Taiwanese began voting in midterm local elections Saturday that are seen as a referendum on the independence-leaning administration of President Tsai Ing-wen, amid growing pressure from the island’s powerful rival China.
The elections that follow Tsai’s landslide victory in 2016 will decide the races for 22 mayors and county magistrates along with thousands of local officials.
Driven from power two years ago, the opposition Nationalists, known also as the KMT, hope to regain territory from the ruling Democratic Progressive Party by emphasizing their pro-business image and a more accommodating line toward Beijing.
China looms large
Since her election in 2016, Tsai has walked a fine line on relations with China, maintaining Taiwan’s de facto independent status that the vast majority of Taiwanese support, while avoiding calls from the more radical elements of her party for moves to declare formal separation from the mainland.
China has been ratcheting-up pressure on the island it claims as its own territory by poaching away its diplomatic partners, cutting official contacts and staging threatening military exercises.
China resents Tsai for her refusal to endorse its stance that the self-governing island democracy is a part of the Chinese nation. But the Nationalists won just six of the mayoral and magistrate seats in the 2014 local races as voters rejected their close ties with China. Tsai went on to beat the Nationalist candidate for president.
“The hostility between mainland China and Taiwan has been very profound for people over the past two years, and for relations to be stuck like now is really bad for the economic development of our country,” said Taipei voter Hung Wei-chi. The marketing professional said he supported the Nationalist mayoral candidate in his hometown Taipei.
?Other races, issues
Key races Saturday include mayoral offices in the capital Taipei and southern port of Kaohsiung, long a DPP stronghold.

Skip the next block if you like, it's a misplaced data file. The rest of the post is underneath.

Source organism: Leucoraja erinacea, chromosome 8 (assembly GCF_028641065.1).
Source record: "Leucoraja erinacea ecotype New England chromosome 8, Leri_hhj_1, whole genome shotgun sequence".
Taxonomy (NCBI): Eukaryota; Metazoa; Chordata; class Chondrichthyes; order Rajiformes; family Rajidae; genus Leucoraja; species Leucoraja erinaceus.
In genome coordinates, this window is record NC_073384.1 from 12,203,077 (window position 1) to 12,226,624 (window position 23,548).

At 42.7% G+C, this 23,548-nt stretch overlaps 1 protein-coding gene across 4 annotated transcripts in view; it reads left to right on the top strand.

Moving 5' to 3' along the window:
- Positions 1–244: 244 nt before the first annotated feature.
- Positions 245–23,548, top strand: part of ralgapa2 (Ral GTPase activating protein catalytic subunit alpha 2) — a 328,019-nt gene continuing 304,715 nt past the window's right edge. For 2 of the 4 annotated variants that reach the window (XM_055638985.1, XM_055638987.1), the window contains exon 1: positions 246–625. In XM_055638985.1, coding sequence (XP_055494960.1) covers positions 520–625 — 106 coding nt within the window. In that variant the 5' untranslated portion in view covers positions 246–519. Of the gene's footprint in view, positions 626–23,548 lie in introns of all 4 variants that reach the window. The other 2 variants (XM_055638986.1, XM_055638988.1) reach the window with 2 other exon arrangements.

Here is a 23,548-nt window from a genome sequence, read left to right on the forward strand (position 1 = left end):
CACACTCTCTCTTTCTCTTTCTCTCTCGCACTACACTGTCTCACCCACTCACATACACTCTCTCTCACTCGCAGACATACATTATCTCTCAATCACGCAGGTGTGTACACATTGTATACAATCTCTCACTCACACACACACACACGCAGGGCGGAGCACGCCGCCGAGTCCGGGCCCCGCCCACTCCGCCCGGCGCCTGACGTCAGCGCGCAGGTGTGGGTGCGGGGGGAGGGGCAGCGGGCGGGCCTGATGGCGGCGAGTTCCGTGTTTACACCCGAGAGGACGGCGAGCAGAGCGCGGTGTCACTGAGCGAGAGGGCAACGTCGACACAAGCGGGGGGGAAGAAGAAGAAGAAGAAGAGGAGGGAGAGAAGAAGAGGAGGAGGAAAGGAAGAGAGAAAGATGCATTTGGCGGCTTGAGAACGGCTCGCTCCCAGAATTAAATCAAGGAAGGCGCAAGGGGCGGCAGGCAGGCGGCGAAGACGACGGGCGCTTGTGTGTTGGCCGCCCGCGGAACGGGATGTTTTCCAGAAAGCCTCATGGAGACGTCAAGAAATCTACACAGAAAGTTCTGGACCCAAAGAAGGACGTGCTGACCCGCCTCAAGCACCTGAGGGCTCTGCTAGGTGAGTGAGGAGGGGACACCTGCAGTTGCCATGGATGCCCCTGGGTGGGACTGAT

Economic growth, employment and pension reforms are also key issues, but the major parties are likely to tout the outcome as a vote for or against central government policy, including how to handle China.
“Tsai Ing-wen’s government over the past two years has reached a breakthrough in pension reforms, but in terms of labor rights and other issues, still a lot of people think she hasn’t done well enough, so that will affect the midterm elections,” said Lin Liang-chun, a minor party candidate for Taipei city council.
Warning on meddling
At a campaign rally Wednesday for her party’s Taipei mayoral candidate, Tsai accused China of “intervening” in the elections.
“It’s exactly because China finds Tsai Ing-wen very firm that it must keep intervening in Taiwan’s elections to make the Democratic Progressive Party fail,” she said.
Taiwanese officials have warned that Beijing is seeking to sway voters through the spread of disinformation online similar to how Russia was accused of interfering in U.S. elections.
Chiang Kai-shek’s Nationalists rebased their government to Taiwan in 1949 amid the civil war with Mao Zedong’s Communists. They ruled under martial law until the late 1980s when the native Taiwanese population began to take political office, mostly through the DPP.
About 19 million Taiwanese are eligible to vote. Results are due by the end of Saturday.